Life for youth baseball and softball players at Centennial Park could get a little easier this summer, as the city of Newton is moving forward with a project that should improve drainage of the park.

“We started arguing with the city about (this) a good seven or eight years ago,” said Scott Seier, former president of Babe Ruth Baseball in Newton. “We would lose a week of games every summer. If it would not have flooded, we would have lost one game, versus a week of games. There was a week or two every summer.”

The problem was blockage of a drainage ditch on the west side of Kansas Avenue. With a natural waterway blocked by trees and debris on private property, water would back up into the park.

“Even at Kenny Williams, it floods to second base now,” Seier said. “I am excited they got the drainage things fixed. It will help with flow. When you get 10 inches of rain, the water has to go someplace.”

Part of the struggle also came from what entities could get involved. The blockage in question was not within city limits. Seier said he spoke to the county and was told to go to the city. City staff said Tuesday that because the property was not within the city, "some of the tools we normally have were not available."

The tool the city did use was litigation — filing suit in district court. 

The city brought to a close the legal dispute Tuesday, reaching a settlement with the Royston Living Trust, which owns what is a farm field to the west of Centennial Park.

According to legal filings and a memo by city attorney Chris Towle, there is an “established natural watercourse” through Centennial Park that exits to the west under Kansas Avenue through two culverts. On the Royston property, just to the west of the culverts, are trees and “a large amount of vegetation that acts as an obstruction to the natural flow of water.”

In addition, debris gets caught in a fence constructed near those trees. The trees, fence and debris act like a dam, not allowing water to drain into a natural waterway within the farm field.

The city contacted the landowners in 2016, then filed a lawsuit to try and get the property owners to clean up the area.

Tuesday, the city approved a proposed settlement agreement that will dismiss a lawsuit against the Royston Living Trust and will allow the city to clean up the ditch. The cost to the city is estimated at $3,090.

Under the terms of the agreement, the trees will be removed along with debris, fencing and “other vegetation” that has created the blockage. The city will then grade the area and place rip-rap (loose stone used to form a foundation for a breakwater or other structure) near the culverts.

“It will cost us around $3,000 to do it ourselves. I think that we all felt like that in order to not force the landowner to do it, and possibly on a sub-par level that would cause us more problems in the future, it made sense to spend this money to rectify this,” said commissioner Leroy Koehn.

City engineer Suzanne Loomis said the soonest the project could start would be “early next week,” weather permitting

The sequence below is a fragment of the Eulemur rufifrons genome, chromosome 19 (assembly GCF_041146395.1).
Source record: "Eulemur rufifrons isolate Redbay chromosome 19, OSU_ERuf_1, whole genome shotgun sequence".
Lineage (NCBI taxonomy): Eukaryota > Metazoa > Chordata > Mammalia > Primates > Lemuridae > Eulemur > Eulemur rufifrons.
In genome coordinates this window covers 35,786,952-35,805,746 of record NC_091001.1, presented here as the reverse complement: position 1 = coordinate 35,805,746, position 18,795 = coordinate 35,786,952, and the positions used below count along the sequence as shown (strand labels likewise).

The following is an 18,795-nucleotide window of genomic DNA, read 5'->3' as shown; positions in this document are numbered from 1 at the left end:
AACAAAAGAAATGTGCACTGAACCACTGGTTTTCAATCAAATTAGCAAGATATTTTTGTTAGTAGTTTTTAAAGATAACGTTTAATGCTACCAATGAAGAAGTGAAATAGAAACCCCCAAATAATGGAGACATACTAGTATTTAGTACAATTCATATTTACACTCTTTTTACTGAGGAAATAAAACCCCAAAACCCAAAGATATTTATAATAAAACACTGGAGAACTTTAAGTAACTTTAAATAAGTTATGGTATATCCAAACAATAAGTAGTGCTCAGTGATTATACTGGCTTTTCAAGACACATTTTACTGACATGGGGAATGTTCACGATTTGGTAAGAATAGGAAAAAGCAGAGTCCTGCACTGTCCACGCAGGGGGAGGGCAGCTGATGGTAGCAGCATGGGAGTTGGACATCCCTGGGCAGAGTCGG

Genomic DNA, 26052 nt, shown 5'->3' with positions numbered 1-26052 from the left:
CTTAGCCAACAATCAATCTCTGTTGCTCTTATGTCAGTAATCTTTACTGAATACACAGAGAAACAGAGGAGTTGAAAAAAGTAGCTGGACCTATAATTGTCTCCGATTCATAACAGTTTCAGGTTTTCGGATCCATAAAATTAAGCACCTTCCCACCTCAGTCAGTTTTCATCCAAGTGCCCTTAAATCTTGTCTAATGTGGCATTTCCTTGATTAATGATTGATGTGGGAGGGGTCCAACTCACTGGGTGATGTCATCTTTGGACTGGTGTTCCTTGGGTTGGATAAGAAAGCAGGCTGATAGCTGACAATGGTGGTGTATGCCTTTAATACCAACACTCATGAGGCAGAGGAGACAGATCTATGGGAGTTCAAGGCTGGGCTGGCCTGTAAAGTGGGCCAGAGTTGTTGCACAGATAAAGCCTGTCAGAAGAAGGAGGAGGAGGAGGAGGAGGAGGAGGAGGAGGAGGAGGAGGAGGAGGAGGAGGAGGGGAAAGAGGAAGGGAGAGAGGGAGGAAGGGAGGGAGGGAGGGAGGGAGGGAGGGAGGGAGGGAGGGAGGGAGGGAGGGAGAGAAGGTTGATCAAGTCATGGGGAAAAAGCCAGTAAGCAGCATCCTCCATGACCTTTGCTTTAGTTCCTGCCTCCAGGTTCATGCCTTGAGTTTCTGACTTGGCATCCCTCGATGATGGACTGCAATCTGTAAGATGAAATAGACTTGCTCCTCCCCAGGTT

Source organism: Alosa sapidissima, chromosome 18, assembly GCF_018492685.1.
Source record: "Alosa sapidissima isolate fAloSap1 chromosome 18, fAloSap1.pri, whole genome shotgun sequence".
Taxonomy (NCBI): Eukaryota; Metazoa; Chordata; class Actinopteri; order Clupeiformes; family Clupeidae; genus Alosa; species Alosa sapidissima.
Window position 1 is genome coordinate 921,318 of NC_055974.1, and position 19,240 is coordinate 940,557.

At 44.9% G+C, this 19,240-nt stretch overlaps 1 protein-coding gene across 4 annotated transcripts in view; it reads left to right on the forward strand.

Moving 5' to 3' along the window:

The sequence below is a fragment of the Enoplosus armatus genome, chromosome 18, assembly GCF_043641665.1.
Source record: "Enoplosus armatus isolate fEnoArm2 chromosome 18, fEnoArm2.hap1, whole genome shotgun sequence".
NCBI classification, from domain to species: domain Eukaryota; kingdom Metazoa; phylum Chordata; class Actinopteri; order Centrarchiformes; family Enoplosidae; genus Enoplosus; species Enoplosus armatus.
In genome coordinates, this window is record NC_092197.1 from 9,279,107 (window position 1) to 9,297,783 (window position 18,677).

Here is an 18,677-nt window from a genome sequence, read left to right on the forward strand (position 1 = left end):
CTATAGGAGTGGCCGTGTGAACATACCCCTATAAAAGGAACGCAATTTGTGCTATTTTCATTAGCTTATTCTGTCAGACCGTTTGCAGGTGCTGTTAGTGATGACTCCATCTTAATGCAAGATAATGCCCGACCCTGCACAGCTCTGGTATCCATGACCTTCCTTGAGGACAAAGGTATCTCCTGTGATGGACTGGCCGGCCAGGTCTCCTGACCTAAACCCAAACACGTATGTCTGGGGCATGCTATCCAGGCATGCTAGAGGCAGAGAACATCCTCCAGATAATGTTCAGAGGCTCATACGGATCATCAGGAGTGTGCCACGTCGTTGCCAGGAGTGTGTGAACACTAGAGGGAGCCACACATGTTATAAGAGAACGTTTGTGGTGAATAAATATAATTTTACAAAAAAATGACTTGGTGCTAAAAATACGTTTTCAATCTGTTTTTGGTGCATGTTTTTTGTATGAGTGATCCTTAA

The project budget includes $1,500 for labor, $75 for use of a street loader, $200 for use of a grapple truck, $120 for use of a dump truck, $500 for use of a pickup and $20 for use of tools and chemicals.

“A fairly significant rain event and we still may have flood out there,” said Bob Myers, city manager. “There is still some very flat land out there and there will be issues. This should eliminate a lot of the problems we have had out there for the past several years.”

The project is one of several at Centennial Park that are either ongoing or finishing this spring. The city installed sewer lines in the park this winter, in preparation for the construction of new bathrooms. This month ground was broken to construct a new press box/concession area/bathrooms at Klein Scott Field.

In other business the commission:

• Proclaimed April 24 as Arbor Day.

• Proclaimed April as Child Abuse Prevention Month.

• Approved a special event request for the Headin’ For Home 5K on July 4 at Centennial Park.

• Approved a special event request to provide snow fencing for the Kansas Junior Rodeo Association rodeo May 12 and 13 at the Newton Saddle Club Arena, 701 W. First.

• Approved Industrial Revenue Bonds for Presbyterian Manor. Presbyterian Manor requested $36 million in Industrial Revenue Bonds issued by Wichita for projects in several cities including Wichita, Newton, Arkansas City, Dodge City, Clay Center, Emporia, Fort Scott, Lawrence, Olathe and Topeka.

• Approved a temporary alcoholic liquor permit for the Newton Downtown Car Show May 5.

• Approved a request for Bark in the Park to close the entrance of the dog park at Centennial Park along with picnic tables April 21.

• Approved a taxiway rehabilitiation project at the Newton City/County Airport. The FAA will pay about $216,305 of a total $240,341 project. The city plans to pay the city portion of the project with cash, instead of taking out loans.

• The city approved selling two pieces of property: one adjacent to 901 N. Elm Street and one adjacent to 314 Glendale Ave. The Elm Street property was a former utility easement the city sold to the adjacent property owner. The property on 314 Glendale Ave. was a 5,500 square foot lot and was sold to the adjacent property owner. According to city staff, neither property held any value to anyone other than the adjacent property owners. The city sold each property for $50.

• Approved the creation of a library task force to consider facility needs. The library has provided a list of possible nominees to city staff.